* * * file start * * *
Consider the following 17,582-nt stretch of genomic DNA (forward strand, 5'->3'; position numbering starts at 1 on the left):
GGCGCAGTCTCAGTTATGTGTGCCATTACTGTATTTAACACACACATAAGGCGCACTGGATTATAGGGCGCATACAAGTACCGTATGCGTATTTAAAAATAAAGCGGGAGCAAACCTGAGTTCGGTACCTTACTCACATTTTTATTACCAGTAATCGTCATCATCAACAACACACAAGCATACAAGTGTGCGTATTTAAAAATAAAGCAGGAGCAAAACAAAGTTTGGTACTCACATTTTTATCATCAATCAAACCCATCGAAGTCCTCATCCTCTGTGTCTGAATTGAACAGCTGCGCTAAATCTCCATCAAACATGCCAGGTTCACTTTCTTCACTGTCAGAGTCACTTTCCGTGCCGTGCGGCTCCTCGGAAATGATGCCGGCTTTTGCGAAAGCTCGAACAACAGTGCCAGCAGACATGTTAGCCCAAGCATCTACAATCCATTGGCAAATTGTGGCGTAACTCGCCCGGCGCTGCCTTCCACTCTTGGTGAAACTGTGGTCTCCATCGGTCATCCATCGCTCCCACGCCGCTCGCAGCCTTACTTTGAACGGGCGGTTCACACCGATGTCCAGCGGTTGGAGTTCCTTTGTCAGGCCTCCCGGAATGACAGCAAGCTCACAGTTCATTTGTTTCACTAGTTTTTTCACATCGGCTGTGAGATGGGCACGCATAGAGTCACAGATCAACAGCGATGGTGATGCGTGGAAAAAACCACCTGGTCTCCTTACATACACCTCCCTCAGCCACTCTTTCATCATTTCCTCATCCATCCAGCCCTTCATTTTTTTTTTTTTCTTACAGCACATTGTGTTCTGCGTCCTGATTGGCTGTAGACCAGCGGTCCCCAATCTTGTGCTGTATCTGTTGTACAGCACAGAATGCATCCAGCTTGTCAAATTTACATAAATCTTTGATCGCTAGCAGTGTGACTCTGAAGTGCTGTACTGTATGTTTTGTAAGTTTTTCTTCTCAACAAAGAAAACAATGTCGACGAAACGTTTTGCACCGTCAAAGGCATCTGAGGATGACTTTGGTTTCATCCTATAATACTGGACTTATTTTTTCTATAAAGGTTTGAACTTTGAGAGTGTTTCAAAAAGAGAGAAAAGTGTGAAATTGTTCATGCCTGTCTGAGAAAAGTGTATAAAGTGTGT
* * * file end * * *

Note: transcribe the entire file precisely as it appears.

Consider the following 17,582-nt stretch of genomic DNA (forward strand, 5'->3'; position numbering starts at 1 on the left):
GGCGCAGTCTCAGTTATGTGTGCCATTACTGTATTTAACACACACATAAGGCGCACTGGATTATAGGGCGCATACAAGTACCGTATGCGTATTTAAAAATAAAGCGGGAGCAAACCTGAGTTCGGTACCTTACTCACATTTTTATTACCAGTAATCGTCATCATCAACAACACACAAGCATACAAGTGTGCGTATTTAAAAATAAAGCAGGAGCAAAACAAAGTTTGGTACTCACATTTTTATCATCAATCAAACCCATCGAAGTCCTCATCCTCTGTGTCTGAATTGAACAGCTGCGCTAAATCTCCATCAAACATGCCAGGTTCACTTTCTTCACTGTCAGAGTCACTTTCCGTGCCGTGCGGCTCCTCGGAAATGATGCCGGCTTTTGCGAAAGCTCGAACAACAGTGCCAGCAGACATGTTAGCCCAAGCATCTACAATCCATTGGCAAATTGTGGCGTAACTCGCCCGGCGCTGCCTTCCACTCTTGGTGAAACTGTGGTCTCCATCGGTCATCCATCGCTCCCACGCCGCTCGCAGCCTTACTTTGAACGGGCGGTTCACACCGATGTCCAGCGGTTGGAGTTCCTTTGTCAGGCCTCCCGGAATGACAGCAAGCTCACAGTTCATTTGTTTCACTAGTTTTTTCACATCGGCTGTGAGATGGGCACGCATAGAGTCACAGATCAACAGCGATGGTGATGCGTGGAAAAAACCACCTGGTCTCCTTACATACACCTCCCTCAGCCACTCTTTCATCATTTCCTCATCCATCCAGCCCTTCATTTTTTTTTTTTTCTTACAGCACATTGTGTTCTGCGTCCTGATTGGCTGTAGACCAGCGGTCCCCAATCTTGTGCTGTATCTGTTGTACAGCACAGAATGCATCCAGCTTGTCAAATTTACATAAATCTTTGATCGCTAGCAGTGTGACTCTGAAGTGCTGTACTGTATGTTTTGTAAGTTTTTCTTCTCAACAAAGAAAACAATGTCGACGAAACGTTTTGCACCGTCAAAGGCATCTGAGGATGACTTTGGTTTCATCCTATAATACTGGACTTATTTTTTCTATAAAGGTTTGAACTTTGAGAGTGTTTCAAAAAGAGAGAAAAGTGTGAAATTGTTCATGCCTGTCTGAGAAAAGTGTATAAAGTGTGT